They would observe that he had now shown them an immense number of differential duties and privileges, reaching from 1663 to 1825. It might be said that was a good arrangement for us to act upon with the United States; but what came of the construction of the noble Lord with respect to tobacco? He had shown them that in many things, from a long continued stream of precedents to this hour, we laid on particular articles of Spanish produce a very much higher duty than we placed on the same articles coming from other dominions, which were, therefore, mere favoured nations with respect to this produce. [Mr. Ward: Was the tobacco in the same state?] In the same state. He had wearied the House with these instances; because he had shown a series of laws embodying from time to time provisions that perhaps could only be justified by what the noble Lord called "the village attorney's argument." He had told them that at this day they were charging differential duties on the ships of Spain, and that they were also at this day charging differential duties on certain goods. With regard to the differential duties on Spanish ships in different ports, at seventy-one ports in Great Britain there were charges made on Spanish vessels over and above those made on British vessels. They were most unequal at different ports; but at Belfast, for instance, on a ship of 600 tons and upwards, the charge on a Spanish vessel was 6l.; on a British vessel, or on a French or a Swedish vessel, not a steamer, 2l. 10s. At Hull, again, the difference of duty was as great as at Belfast. And, again, as respected goods, we had in exports all that distinction which attached on the nationality of the vessel. While a Turkish ship was allowed, not by Treaty, but by discretion, to carry coals free, a Spanish ship paid 4s. a ton, and no Power had questioned our right to levy that sum. There was also a trifling difference with respect to refined sugar. The bounty on the exportation of refined loaf sugar in British ships was 1l. 4s. per cwt.; in a Spanish ship, it was 1s. less. Therefore he had shown, with respect both to ships and to produce, proof that restrictive Acts were constantly passed by the Legislature in the case of Spain, with the perfect consent of Spain, and without the smallest taint on our honour. The produce of Spain, and even the ships of Spain, were taxed from time to time, according to the good will and pleasure of the British Parliament, which was not limited by any stipulations of Treaties, which were clearly shown to be irrelevant with reference to this subject. It might be said that the precedents he had shown were more on the side of England than of Spain. It might be said, that for a period of 200 years they had misconstrued the Treaty on the side of England. But he had already reminded the House of the Family Compact which had been entered into, by which Spain put the same construction on the Treaty that they had. They would admit that these Treaties had bound Spain to give to England the same footing as that of the most favoured nations; but the Family Compact said "no," France and Naples would be entitled to protest against it; and of the Family Compact he must observe, that it was undoubtedly at variance with the Treaties. The personal privileges which, as he contended, they guaranteed upon the footing of the most favoured nation, were the very privileges in which it granted peculiar and exclusive favour to Naples and to France. With regard, then, to those privileges, there was considerable reason to think that the Family Compact was at complete variance with the noble Lord's construction of those Treaties. By the consent of both parties, these Treaties were allowed to go out of force; and if so, it could not now be contended that they could bring them into force again without the consent of both parties; and even if it were so argued, he had shown that they would be utterly worthless, so far as supporting the noble Lord's position—namely, equality of taxation. There was one Article of these Treaties that was remarkable, by reason of the solemn and peculiar language by which it was characterized in respect to its being made a provision for all times to come, by which it declared that the subjects of Great Britain should not be liable to pay any higher duties in Spain, than those they were liable to pay in the reign of Charles II. of Spain. In the Treaty of Utrecht, in 1713, there was this singular expression—"His Catholic Majesty ordains now and in future, as an inviolable law," &c. In the Treaty of Madrid, in 1750, the same expressions were used as to the inviolability of the law. With regard, however, to this so-called inviolable law, these duties of Charles II. of Spain ceased to be in force long before the war commenced between Great Britain and France, or France and Spain. These Treaties were incompatible with the construction put upon them by the noble Lord. In one place, this Treaty seemed to be equivalent to a limit of 10 per cent. duty on the imports and exports of Spain. He was amused when he heard the noble Lord say, "Don't force a construction of the Treaty like this upon Spain;" as if the noble Lord's construction could be enforced! Did the noble Lord think that the construction which he put upon the Treaties, granted that minimum duty which he argued in favour of, in respect to British produce in Spain? Now, he asked him, did he think that this country would be justified in forcing the observance of his construction at the point of the sword, and in the face of these Acts? [Lord J. Russell: Spain seeks for it.] Yes; Spain seeks for it from us, but refuses it to us. It was only lately that, in consequence of events which had passed in this country, Spain thought that there was a point to be raised—an opening for her to take advantage of—and she immediately propounded a doctrine diametrically in opposition, not only to her own law and practice as it had subsisted for 200 years, but as it stood at the present day. Let it be remembered that Spain was levying duties upon English ships which she did not impose upon the vessels of France, even at the moment when her Envoy had presented the letter then upon the Table of the House. He should certainly shrink from the responsibility of trying to force upon Spain such a construction of those Treaties as that for which the noble Lord had contended, in opposition to the continued acts and the innumerable declarations of the organs of Government of both countries. He should now proceed to examine what the results of the noble Lord's views would lead to; and he thought he should be able to show that the arguments urged by the noble Lord involved so much absurdity that they were actually fatal to his own interpretation of the Treaties. It was a rule in international law, long laid down, and always acted upon, that if a peculiar construction of a Treaty involved an absurdity, that the very fact militated against the justice of such construction. Now, he was prepared to show two consequences which must of necessity follow, if the interpretation put by the noble Lord upon the Treaties with Spain were to be adopted and acted upon. The first of these results was the undoubted one, that every reciprocity Treaty subsisting between England and any other country would be immediately cancelled and rendered needless, or else there must be a change made in the fundamental rules upon which reciprocity Treaties were at present based. The rule heretofore adopted as the basis of reciprocity had been, that inasmuch as a British shipowner could not employ his ships under the heavy fines to which they were liable on entering foreign ports, it was therefore absolutely essential, in order that he might so employ them, that a reciprocal Treaty should be entered into with those Foreign Powers, whereby those double duties were withdrawn. In all cases, therefore, when reciprocity Treaties were entered into, Great Britain granted to the ships of the Powers so treating, the same privileges in her ports as were enjoyed by her own ships, and received in return equal advantages. But under the noble Lord's construction of the Treaty with Spain, Denmark, which had Treaties corresponding, as he inclined to think, in substance with those of Spain, would obtain all the advantages of these reciprocity Treaties on her side, without granting any in return, as he would show. Supposing the doctrine of the noble Lord held good, namely, that Spain, and therefore, Denmark, was entitled to be placed in all respects upon the same footing as the most favoured nations, would not the immediate consequence have been that it would have been utterly impossible to enter into a reciprocity Treaty with Denmark? For would not Denmark be in a condition to say that she was entitled to send her ships into the ports of England upon an equality with English ships, immediately that we had granted the privilege of equality to Prussia or any other power? Whereas she was under no necessity whatever of granting any exemptions in favour of English merchant bottoms, which she would accordingly retain the right of placing under double or any other charges; and Denmark having the cheapest and most economical mercantile navy in Europe, she would be enabled to sail to all the English ports with her ships at half the cost of the ships of this country. Spain would stand in precisely the same situation; and, the duties on English vessels in Spanish ports being extremely heavy, the whole of the carrying trade must of necessity be diverted into another channel. Now, if the principle upon which Mr. Huskisson proceeded in entering into reciprocity Treaties with Foreign States was looked at, it would be found to consist simply in the determination on his part to grant to those countries precisely the same advantages that they accorded to England; and therefore it was that he asserted it to be impossible to admit the noble Lord's construction of the Spanish Treaties to be correct, seeing that if adopted, it would take it out of the power of this country to exclude Denmark from the benefit arising from those reciprocity Treaties, without herself being under any obligation to grant any such advantages as her ships enjoyed to the vessels of Great Britain. The noble Lord appeared to feel the force of the argument he (Mr. Gladstone) was then urging, and to have framed the prayer of his Address to the Crown accordingly; for he did not pray that the Crown would be pleased to give directions to admit the sugars of Cuba at the same rate of duty as those from Java; but he prayed that— The subjects of the Queen of Spain should be permuted to import into the United Kingdom all the productions of the territories or possessions of the Spanish Crown, paying thereupon no higher duties of customs than are paid by the subjects or citizens of the most favoured nations on the importation of like articles, being the production of the territories or possessions of such nations. If such a regulation were to be adopted and enforced, what would necessarily follow? Whenever a cask of Havana sugar was imported, they would be obliged to inquire into its ownership. When they had ascertained who was the owner, they would have to ascertain his nationality, and then his denizenship — they would have to do all this—for all that the noble Lord could contend was, that the Treaties were absolute with regard to produce in the hands of Spanish subjects, and that they could not lay higher duties upon it in the hands of Spanish subjects, than they could impose upon the same produce imported from other countries. Such a course of proceeding would require a system so glaringly at variance with the whole course and tendency of the present commercial legislation of this country as to amount to an absurdity, springing, of course always, from the noble Lord's construction of the Treaties. He would soon approach the consideration of that part of the case which, he was quite ready to admit, was the weakest and least satisfactory portion of it. He (Mr. Gladstone) had endeavoured to show that the construction put upon the Treaties with Spain by the noble Lord, was contradicted and refuted by the practices of both countries, during a period extending over nearly 200 years; he (Mr. Gladstone) was ready to grant so much to the noble Lord as to admit that, according to the then course of trade, the Articles of the Treaties referred to were intended to have an effect nearly analogous to that which, under present circumstances, would be sought for through a most favoured nation clause, for the produce of the two countries. ["Hear, hear," from the Opposition.] He repeated, an effect analogous, but yet very far from being the same—so far from being the same, as to be quite incapable of being transferred, bodily as it were, in the way the noble Lord proposed, to circumstances and a course of legislation so materially different—even without any reference to the proof he had given, that the force of the Treaties in question was not the same as it originally was. But, adverting in part, to the true construction of the Treaties as he had explained it—in part to the fact, that in some degree those Treaties had been set aside by both parties, their effect was—as he had in a preceding part of his observations contended—to assert generally, the principles of amity and of fair and equitable dealing between the two countries, and to impose upon both, as he thought, an honourable obligation to proceed to the formation of a new engagement, founded upon principles of reciprocity and equality in all points; unless when there might be urgent cause for introducing any special exception. He would not enter upon the question of policy. He would deal simply with the arguments affecting the construction and the vitality of the Treaties, leaving it to others to enter upon the policy of the question. Besides what he had already conceded, he would grant also, (and this he regarded as the weakest part of the case,) that it was true, that upon several occasions this country had demanded of Spain the recognition of our right to be treated on the footing of the most favoured nation. Such a demand was made by Mr. Bulwer perhaps, certainly by Mr. Aston. Mr. Bulwer made a demand on the Court of Spain that British ships should be placed on an equality with the vessels of France. But be considered with reference to the present question, precisely in the same light as produce. There could be no British ships which were the property of other than British subjects. The law required that such should be the condition of being admitted to British registry. But when it was attempted to demand the equality of British ships with those of the most favoured nations in Spanish ports, it was quite clear to him that such a demand could not be enforced under any existing Treaty with Spain; and he must say, he thought the instructions given by the noble Lord in this respect were most extraordinary to be issued by a Foreign Secretary, who must, of necessity, have known that there were differential duties established in England, and at that moment levied on the vessels of Spain, and on all foreign vessels which did not enjoy some peculiar exemption, by Treaty or otherwise. But neither the demand made by Mr. Aston, nor that put forward by Mr. Bulwer, was granted by the Spanish Court, nor had it ever been conceded since; indeed, he might say, it had never since been repeated. But, because the British Government thought proper in the year 1837, or 1840, to deviate from its own invariable line of conduct, adhered to during a period of nearly 200 years, and made a claim which ought not to have been made, and which could not be justified under the existing Treaties—was that circumstance to overrule and to render null such facts and such arguments as he had advanced? Was it, he asked, to be said, that one party to a Treaty was to be permitted to refuse everything stipulated for under that Treaty up to the year 1845, and then to be at liberty to enforce those stipulations in a sense quite opposed to the construction which they had always previously held? It was true, Mr. Bulwer did not peremptorily claim to have his demands conceded. He simply made a request to have British ships put upon the same footing with French vessels; but what he (Mr. Gladstone) contended for was, that whatever his recent demand might have been, and however erroneously made, if made upon the supposed ground of a right under Treaty, it was utterly impossible to set aside the facts to which he had referred; whereby it was clearly and completely shown that both parties had acted upon the same construction of the Treaties in third proposition, that the produce of the Spanish Colonies could not fall within the scope of the Treaties for the purposes of this Motion. The noble Lord had argued, that the policy of Spain had been to secure for her colonists a privilege, or, at least, to exempt them from a prohibition, affecting the subjects of Spain in the mother country; that the Treaty did not prevent the subjects of Spain from sailing from Cuba to England. [Viscount Palmerston: I said they were included in the general admission of the Treaty of 1667, and not excluded by that of 1670.] Now, if the noble Lord referred to the Eighth Article of the Treaty, he would find that the West Indian Colonies were excluded, though rather in an indirect way. As to the Treaty of 1670, the noble Lord quoted an Article from it as to the exclusion of the West Indian Colonies. Now, he confessed that he was not prepared, in his own individual judgment to maintain Lord Aberdeen's position, precisely as he found it in the letter to the Duke of Sotomayor. The noble Lord said— While, therefore, the Treaty of 1667 gave generally to the subjects of Great Britain and Spain, respectively, the privileges of the most favoured nation, the trade belonging to the West Indian Colonies of the two countries was expressly excluded from the enjoyment of the privileges so conferred. Subsequently to the conclusion of the Treaty of 1670, all trade with the West Indian Colonies of Great Britain was prohibited to the subjects of Spain, nor could the produce of Cuba and Porto Rico have found admission into English ports, inasmuch as the Navigation Law then in force would have prevented its importation in any other than British ships; while the Treaty of 1670 prevented its conveyance from Cuba by those British ships which alone could legally import it. Hence it follows that, admitting that the Treaty of 1667 conferred upon the subjects of Spain the position of the most favoured nation in British ports, yet that privilege could not, subsequently to 1670, have belonged to Spanish West India trade, because, under the terms of the Treaty of 1670, such trade could not have been carried on with British ports. He confessed that, when Lord Aberdeen argued that that was conclusive, it did not quite satisfy him; because, supposing there was no dispute as to the question of "subject or produce," and supposing, for argument' sake, our navigation laws were abolished in favour of Holland, and that Java sugar came to us from Amsterdam, it was very questionable whether Spain would not be entitled to ask that her Cuba produce should be admissible from Cadiz. But with regard to the noble Lord's interpretation, it tilled him with astonishment; for surely nothing could be more distinct than the Eighth Article of the Treaty:— The subjects and inhabitants, captains, masters of ships, mariners of the kingdoms, provinces and dominions of each confederate respectively, shall abstain and forbear to sail and trade in the ports and havens which have fortifications, castles, magazines, or warehouses; and in all other places whatsoever possessed by the other party in the West Indies, to wit, the King of Great Britain shall not sail unto, and trade in, the havens and places which the Catholic King holdeth in the said Indies; nor in like manner shall the subjects of the King of Spain sail unto, or trade in, those places which are possessed there by the King of Great Britain. The noble Lord's argument was, that the inhabitants of the Spanish West Indies had the power, under the Treaty, of coming here. Did he mean to contend that the inhabitants of Cuba should enjoy an advantage not possessed by the mother country? But his argument was, that however they disposed of the questions of subjects and commerce, and whether it were true or not that Spain had a fair claim to ask for the admission of Cuba sugar through Cadiz, supposing we admitted Java sugar through Amsterdam, still an absolute and unfettered control over the trade and commerce between England and the Spanish West Indies was reserved by the Treaty of 1670, which the noble Lord forgot or omitted to refer to. By the Ninth Article of the Treaty of 1670 it was provided— That if at any time thereafter, either King should think fit to grant to the subjects of the other any general or particular license or privileges of navigating to, and trading in, any places under his obedience, the said navigation and trade should be exercised and maintained according to the form, tenour, and effect of the said permissions or privileges to be allowed and given. Giving any construction to the question of "subjects," and allowing "subjects" to involve "produce," it was impossible to deny that the control of the trade between Cuba and England included that produce of Cuba which formed the whole subject-matter of the trade. Here was an absolute control with respect to the conditions on which each Power might think fit to grant to the other a right to trade with its Colonies: and we had it in our discretion alone to grant to Spain just as much and as little of that Colonial trade as we pleased, and to fix any duties we pleased. The noble Lord must have overlooked this Article; otherwise it was so material that he would have seen it was not perfectly straightforward to omit it. The Eighth Article was not left to stand alone; but, to obviate mistake, it was followed by another which added, with respect to the Colonial trade—which was interdicted for the present—that if at any time it should be given, it should be under such laws as each Power in its free discretion should think fit to assign. The sugars brought from Cuba to England could not be separated from the trade between Cuba and England; and the power to regulate the trade between them must enable us to determine what duty should be paid. But the noble Lord said, that the navigation laws prevented all trade with Cuba at that time: that, however, was not the case; the produce might have come in British ships. The plain language, however, defied misconstruction, either at the hands of a pettifogging village attorney, or (which was much more formidable) an ex-Foreign Secretary. In the Treaty of 1814, the two Powers again came in contact; and Spain yielded to England, then her liberator, he apprehended, on account of the peculiar relative position of the two countries, a valuable privilege without an equivalent. She undertook, that if at any time the American Colonies should be opened to other countries, England should have as great benefit therefrom as any other Power. That was perfectly a one-sided engagement. And here he must say he could not concur in the optimising views of the noble Lord as to England's rejection of any exclusive advantages. He could not take credit for the moderation of England, when he often saw she engrossed great advantages. But it was impossible to think that she preferred a request which, according to the noble Lord's argument, was mere surplusage. Now he maintained that, according to every rational supposition, and according to the Treaty of 1670, Great Britain was not, as to her Colonial trade, put on the footing of the most favoured nation until 1814; and it followed that Spain had no claim to have her Colonies so treated up to the present moment. Now he came to one of the last proofs which he should adduce. The noble Lord said, it devolved on his side to prove that Spain was now treated on the footing of the most favoured nations. In the first place, the privilege as to Colonies was granted to us in 1824; we did not give similar privileges until 1828. Did they suppose it took four years to determine whether we should allow Spanish ships to trade to our Colonies? No; we granted the privilege, not as an obligation imposed by Treaty, but as an independent act of our own discretion, as an act of fairness and equity. By the Order in Council it was apparent that this privilege was not granted to Spain alone, but to her in common with other nations; for in the recital it was said that our Colonies should be opened to those countries which had opened theirs to our traders. The Order in Council, dated April the 28th, 1828, ran as follows:— Whereas the conditions mentioned and referred to in the said Acts of Parliament have not in all respects been fulfilled by the Government of His Most Catholic Majesty the King of Spain; and, therefore, the privileges so granted as aforesaid by the Law of Navigation of foreign ships cannot lawfully be exercised or enjoyed by the ships of Spain, unless His Majesty, by his Order in Council, shall grant the whole or any of such privileges to such Spanish ships. And whereas His Majesty, by and with the advice, &c., doth deem it expedient to grant the privileges aforesaid, in certain cases, to ships of the dominions of His Most Catholic Majesty the King of Spain, His Majesty doth therefore, by the advice aforesaid, and in pursuance, &c., declare and grant that it shall and may be lawful for Spanish ships to import into any of the British possessions abroad, from the Colonies and foreign plantations of His Most Catholic Majesty, goods, the produce of those Colonies and possessions, and to export goods from such British possessions abroad, to be carried to any foreign country whatever. This had no reference to obligation or Treaties; and the privilege conceded was not a general privilege to Spanish ships to sail to British Colonies, but only from the Colonies and foreign possessions of Spain. But at that time there were in existence Orders in Council, granting to other European Powers the privilege of sailing from Europe to the British Colonies, and carrying on the European trade with them. There was such an order in the case of Prussia, issued in 1826; and orders had been issued since, even under the noble Lord's Administration, granting to other countries greater privileges with regard to the Colonial trade than Spain ever had, or now possessed: for instance, to Hamburgh, to Denmark, to Sweden, to Austria, was granted the privilege of trading with our Colonies from Europe. Upon the whole, here was a mass of circumstantial evidence which must remove any primâ facie impression to the contrary, which might arise, and which, he was free to confess, in his mind had arisen upon his first cursory examination of the Treaties. The obligation of these Treaties—and he wished that obligation to be estimated, not as it might stand with a political party, for its own purposes, but as it would stand before a solemn tribunal of jurists—could no longer be deemed so fresh and so entire as to justify the one Power in making absolute demands upon the other, in respect of each and every provision that they contained; and though demands had been made by ourselves (and he thought improperly), they had not been granted by Spain, nor had we enforced them, But even if they were as much alive as on the day when they were reduced to writing, they did not contain what the noble Lord supposed; and he had shown by laws and Treaties of every form and age, spreading over the whole stream of history, and applicable to both Powers, that the noble Lord's construction was contradicted by practice, while it would also have been irrational with reference to the course of legislation and of trade. And, lastly, notwithstanding the disadvantage occasioned by the demand made by the noble Lord (which the acts of his Government were all the time contradicting), the stipulations could not be shown to have the smallest reference to the trade which might be carried on between Great Britain and the West Indian possessions of the Spanish Crown, because over that trade an entire discretion was preserved; and though it was a good rule to resolve against ourselves any doubt which might arise, and if, consequently the foregoing arguments should be waved, the question of the trade with the Colonies, and of the produce when it went to constitute that trade, was clearly and entirely under our control. He had not knowingly passed by any fact bearing upon the case; and he now commended that case to the judgment of the House, with confidence that whatever might be the first appearance of this matter to those who were content to look at some passage quoted in the public journals, yet if he could only secure a deliberate attention to all the particulars which entered into the material of a just judgment, there was not the slightest cause to fear the issue at which the judgment of the British House of Commons would arrive; and that national faith, for which the noble Lord was so tenderly considerate, would be seen to be as safe, with reference to the question now before that House, in the hands of Her Majesty's Government, as it had been at any former period of our history.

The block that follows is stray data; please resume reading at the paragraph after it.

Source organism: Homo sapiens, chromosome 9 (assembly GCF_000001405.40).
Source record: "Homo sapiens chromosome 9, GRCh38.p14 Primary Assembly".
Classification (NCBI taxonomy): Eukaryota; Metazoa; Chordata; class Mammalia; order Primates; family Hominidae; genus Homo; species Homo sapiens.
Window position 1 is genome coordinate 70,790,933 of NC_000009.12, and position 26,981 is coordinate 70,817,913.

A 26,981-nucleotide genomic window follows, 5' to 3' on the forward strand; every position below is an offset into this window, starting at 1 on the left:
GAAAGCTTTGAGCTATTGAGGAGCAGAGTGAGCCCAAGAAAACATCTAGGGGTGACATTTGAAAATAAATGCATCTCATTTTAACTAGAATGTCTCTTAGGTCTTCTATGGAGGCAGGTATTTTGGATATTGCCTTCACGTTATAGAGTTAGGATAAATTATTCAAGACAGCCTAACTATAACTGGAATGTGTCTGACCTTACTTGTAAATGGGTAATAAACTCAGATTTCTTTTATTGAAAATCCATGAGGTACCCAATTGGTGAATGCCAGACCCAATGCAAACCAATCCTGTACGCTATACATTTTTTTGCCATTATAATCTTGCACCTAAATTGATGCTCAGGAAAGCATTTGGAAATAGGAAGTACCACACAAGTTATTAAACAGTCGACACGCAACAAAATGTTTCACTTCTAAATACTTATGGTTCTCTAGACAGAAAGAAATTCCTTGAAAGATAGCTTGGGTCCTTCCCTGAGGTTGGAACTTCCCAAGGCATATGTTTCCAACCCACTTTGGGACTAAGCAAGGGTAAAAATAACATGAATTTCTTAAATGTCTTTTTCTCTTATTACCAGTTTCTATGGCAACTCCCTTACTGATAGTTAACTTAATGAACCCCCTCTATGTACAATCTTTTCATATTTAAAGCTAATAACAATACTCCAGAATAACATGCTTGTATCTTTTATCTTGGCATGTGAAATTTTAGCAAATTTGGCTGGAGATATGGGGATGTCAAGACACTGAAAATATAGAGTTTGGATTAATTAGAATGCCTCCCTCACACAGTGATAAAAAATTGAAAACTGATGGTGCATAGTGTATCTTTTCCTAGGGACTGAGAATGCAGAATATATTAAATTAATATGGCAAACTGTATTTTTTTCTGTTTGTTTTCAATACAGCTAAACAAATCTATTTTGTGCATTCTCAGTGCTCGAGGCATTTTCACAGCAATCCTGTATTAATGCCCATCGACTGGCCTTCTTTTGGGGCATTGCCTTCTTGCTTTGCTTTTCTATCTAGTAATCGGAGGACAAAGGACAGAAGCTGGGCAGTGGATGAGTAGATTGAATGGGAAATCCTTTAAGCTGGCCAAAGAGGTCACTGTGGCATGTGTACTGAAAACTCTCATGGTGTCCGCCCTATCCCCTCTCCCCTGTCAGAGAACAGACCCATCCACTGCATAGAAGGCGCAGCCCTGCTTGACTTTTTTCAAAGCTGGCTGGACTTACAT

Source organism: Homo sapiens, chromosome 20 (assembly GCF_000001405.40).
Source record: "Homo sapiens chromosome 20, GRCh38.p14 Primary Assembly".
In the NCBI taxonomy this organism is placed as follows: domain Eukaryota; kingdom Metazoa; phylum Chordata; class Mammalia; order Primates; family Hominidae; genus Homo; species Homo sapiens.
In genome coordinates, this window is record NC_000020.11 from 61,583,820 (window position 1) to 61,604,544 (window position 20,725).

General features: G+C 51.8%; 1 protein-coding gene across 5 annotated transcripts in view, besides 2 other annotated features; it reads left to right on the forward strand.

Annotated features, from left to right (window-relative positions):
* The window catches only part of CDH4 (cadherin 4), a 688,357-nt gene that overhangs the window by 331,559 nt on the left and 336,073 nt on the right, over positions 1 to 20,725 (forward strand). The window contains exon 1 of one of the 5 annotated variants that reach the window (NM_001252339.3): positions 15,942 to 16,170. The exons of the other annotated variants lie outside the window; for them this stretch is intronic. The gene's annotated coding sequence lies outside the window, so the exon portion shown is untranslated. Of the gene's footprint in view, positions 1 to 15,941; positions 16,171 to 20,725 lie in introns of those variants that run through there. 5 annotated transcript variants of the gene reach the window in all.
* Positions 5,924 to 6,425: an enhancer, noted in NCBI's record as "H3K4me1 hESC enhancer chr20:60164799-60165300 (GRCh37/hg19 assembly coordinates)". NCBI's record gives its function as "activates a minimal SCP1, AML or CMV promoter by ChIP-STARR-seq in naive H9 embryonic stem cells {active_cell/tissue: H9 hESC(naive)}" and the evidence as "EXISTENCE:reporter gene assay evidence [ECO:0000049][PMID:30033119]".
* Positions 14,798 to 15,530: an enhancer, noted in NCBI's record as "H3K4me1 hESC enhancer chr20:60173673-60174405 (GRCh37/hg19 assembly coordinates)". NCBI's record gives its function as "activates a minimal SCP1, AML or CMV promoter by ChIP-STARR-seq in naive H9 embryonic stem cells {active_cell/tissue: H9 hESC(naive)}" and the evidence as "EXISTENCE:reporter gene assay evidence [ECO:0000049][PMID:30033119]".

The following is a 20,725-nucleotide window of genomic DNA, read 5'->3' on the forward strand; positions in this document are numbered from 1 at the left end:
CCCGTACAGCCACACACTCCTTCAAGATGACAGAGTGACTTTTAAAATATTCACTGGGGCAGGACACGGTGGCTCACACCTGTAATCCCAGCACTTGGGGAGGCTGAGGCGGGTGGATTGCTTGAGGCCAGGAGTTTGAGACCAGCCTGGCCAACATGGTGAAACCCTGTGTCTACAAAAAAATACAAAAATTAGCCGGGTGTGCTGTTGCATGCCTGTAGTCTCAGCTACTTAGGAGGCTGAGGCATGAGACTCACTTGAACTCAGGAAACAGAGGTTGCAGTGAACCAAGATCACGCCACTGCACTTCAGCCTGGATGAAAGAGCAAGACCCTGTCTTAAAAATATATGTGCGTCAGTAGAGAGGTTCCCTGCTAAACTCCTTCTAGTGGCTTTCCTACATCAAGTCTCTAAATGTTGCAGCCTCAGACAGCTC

Mr. Labouchere